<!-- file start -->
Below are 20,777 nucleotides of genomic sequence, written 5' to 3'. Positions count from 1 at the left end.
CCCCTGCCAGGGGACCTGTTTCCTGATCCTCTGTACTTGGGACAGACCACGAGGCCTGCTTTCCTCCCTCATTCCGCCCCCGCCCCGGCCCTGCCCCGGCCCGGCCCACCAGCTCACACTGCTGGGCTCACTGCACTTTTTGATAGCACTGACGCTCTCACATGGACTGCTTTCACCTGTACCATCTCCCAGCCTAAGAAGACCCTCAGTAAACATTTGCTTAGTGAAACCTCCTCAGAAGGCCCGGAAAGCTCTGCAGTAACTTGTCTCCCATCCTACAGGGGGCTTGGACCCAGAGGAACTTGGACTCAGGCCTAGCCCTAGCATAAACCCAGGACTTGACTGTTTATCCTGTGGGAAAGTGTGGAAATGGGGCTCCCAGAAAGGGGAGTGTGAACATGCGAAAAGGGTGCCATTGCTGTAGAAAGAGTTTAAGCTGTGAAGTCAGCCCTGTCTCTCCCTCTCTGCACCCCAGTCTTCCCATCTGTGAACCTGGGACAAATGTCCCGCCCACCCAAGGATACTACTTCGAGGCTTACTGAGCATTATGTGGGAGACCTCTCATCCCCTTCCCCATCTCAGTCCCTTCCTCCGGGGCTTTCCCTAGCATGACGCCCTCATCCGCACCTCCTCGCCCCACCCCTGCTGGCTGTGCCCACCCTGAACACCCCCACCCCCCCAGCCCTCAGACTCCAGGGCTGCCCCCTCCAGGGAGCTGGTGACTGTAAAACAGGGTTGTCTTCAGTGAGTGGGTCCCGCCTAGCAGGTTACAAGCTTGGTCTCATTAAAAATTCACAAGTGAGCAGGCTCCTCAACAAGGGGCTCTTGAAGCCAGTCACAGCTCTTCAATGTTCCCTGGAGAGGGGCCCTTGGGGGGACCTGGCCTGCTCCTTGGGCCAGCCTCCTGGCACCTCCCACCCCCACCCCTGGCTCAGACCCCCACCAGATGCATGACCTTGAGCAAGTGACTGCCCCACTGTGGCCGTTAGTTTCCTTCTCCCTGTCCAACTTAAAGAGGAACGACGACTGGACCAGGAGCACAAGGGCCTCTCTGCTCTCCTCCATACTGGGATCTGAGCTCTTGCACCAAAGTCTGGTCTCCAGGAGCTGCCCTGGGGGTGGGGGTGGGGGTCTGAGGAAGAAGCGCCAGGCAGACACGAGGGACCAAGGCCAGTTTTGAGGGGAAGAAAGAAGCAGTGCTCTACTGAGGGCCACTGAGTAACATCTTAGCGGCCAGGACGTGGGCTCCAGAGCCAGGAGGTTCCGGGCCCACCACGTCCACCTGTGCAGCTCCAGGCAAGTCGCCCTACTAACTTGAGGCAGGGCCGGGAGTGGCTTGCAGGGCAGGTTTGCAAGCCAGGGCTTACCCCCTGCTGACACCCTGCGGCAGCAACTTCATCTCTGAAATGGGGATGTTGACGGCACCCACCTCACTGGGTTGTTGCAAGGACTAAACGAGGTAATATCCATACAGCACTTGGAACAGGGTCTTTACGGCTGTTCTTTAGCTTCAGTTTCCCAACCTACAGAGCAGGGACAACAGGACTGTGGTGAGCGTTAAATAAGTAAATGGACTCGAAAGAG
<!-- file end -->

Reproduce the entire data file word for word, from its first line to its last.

Below are 20,777 nucleotides of genomic sequence, written 5' to 3'. Positions count from 1 at the left end.
CCCCTGCCAGGGGACCTGTTTCCTGATCCTCTGTACTTGGGACAGACCACGAGGCCTGCTTTCCTCCCTCATTCCGCCCCCGCCCCGGCCCTGCCCCGGCCCGGCCCACCAGCTCACACTGCTGGGCTCACTGCACTTTTTGATAGCACTGACGCTCTCACATGGACTGCTTTCACCTGTACCATCTCCCAGCCTAAGAAGACCCTCAGTAAACATTTGCTTAGTGAAACCTCCTCAGAAGGCCCGGAAAGCTCTGCAGTAACTTGTCTCCCATCCTACAGGGGGCTTGGACCCAGAGGAACTTGGACTCAGGCCTAGCCCTAGCATAAACCCAGGACTTGACTGTTTATCCTGTGGGAAAGTGTGGAAATGGGGCTCCCAGAAAGGGGAGTGTGAACATGCGAAAAGGGTGCCATTGCTGTAGAAAGAGTTTAAGCTGTGAAGTCAGCCCTGTCTCTCCCTCTCTGCACCCCAGTCTTCCCATCTGTGAACCTGGGACAAATGTCCCGCCCACCCAAGGATACTACTTCGAGGCTTACTGAGCATTATGTGGGAGACCTCTCATCCCCTTCCCCATCTCAGTCCCTTCCTCCGGGGCTTTCCCTAGCATGACGCCCTCATCCGCACCTCCTCGCCCCACCCCTGCTGGCTGTGCCCACCCTGAACACCCCCACCCCCCCAGCCCTCAGACTCCAGGGCTGCCCCCTCCAGGGAGCTGGTGACTGTAAAACAGGGTTGTCTTCAGTGAGTGGGTCCCGCCTAGCAGGTTACAAGCTTGGTCTCATTAAAAATTCACAAGTGAGCAGGCTCCTCAACAAGGGGCTCTTGAAGCCAGTCACAGCTCTTCAATGTTCCCTGGAGAGGGGCCCTTGGGGGGACCTGGCCTGCTCCTTGGGCCAGCCTCCTGGCACCTCCCACCCCCACCCCTGGCTCAGACCCCCACCAGATGCATGACCTTGAGCAAGTGACTGCCCCACTGTGGCCGTTAGTTTCCTTCTCCCTGTCCAACTTAAAGAGGAACGACGACTGGACCAGGAGCACAAGGGCCTCTCTGCTCTCCTCCATACTGGGATCTGAGCTCTTGCACCAAAGTCTGGTCTCCAGGAGCTGCCCTGGGGGTGGGGGTGGGGGTCTGAGGAAGAAGCGCCAGGCAGACACGAGGGACCAAGGCCAGTTTTGAGGGGAAGAAAGAAGCAGTGCTCTACTGAGGGCCACTGAGTAACATCTTAGCGGCCAGGACGTGGGCTCCAGAGCCAGGAGGTTCCGGGCCCACCACGTCCACCTGTGCAGCTCCAGGCAAGTCGCCCTACTAACTTGAGGCAGGGCCGGGAGTGGCTTGCAGGGCAGGTTTGCAAGCCAGGGCTTACCCCCTGCTGACACCCTGCGGCAGCAACTTCATCTCTGAAATGGGGATGTTGACGGCACCCACCTCACTGGGTTGTTGCAAGGACTAAACGAGGTAATATCCATACAGCACTTGGAACAGGGTCTTTACGGCTGTTCTTTAGCTTCAGTTTCCCAACCTACAGAGCAGGGACAACAGGACTGTGGTGAGCGTTAAATAAGTAAATGGACTCGAAAGAG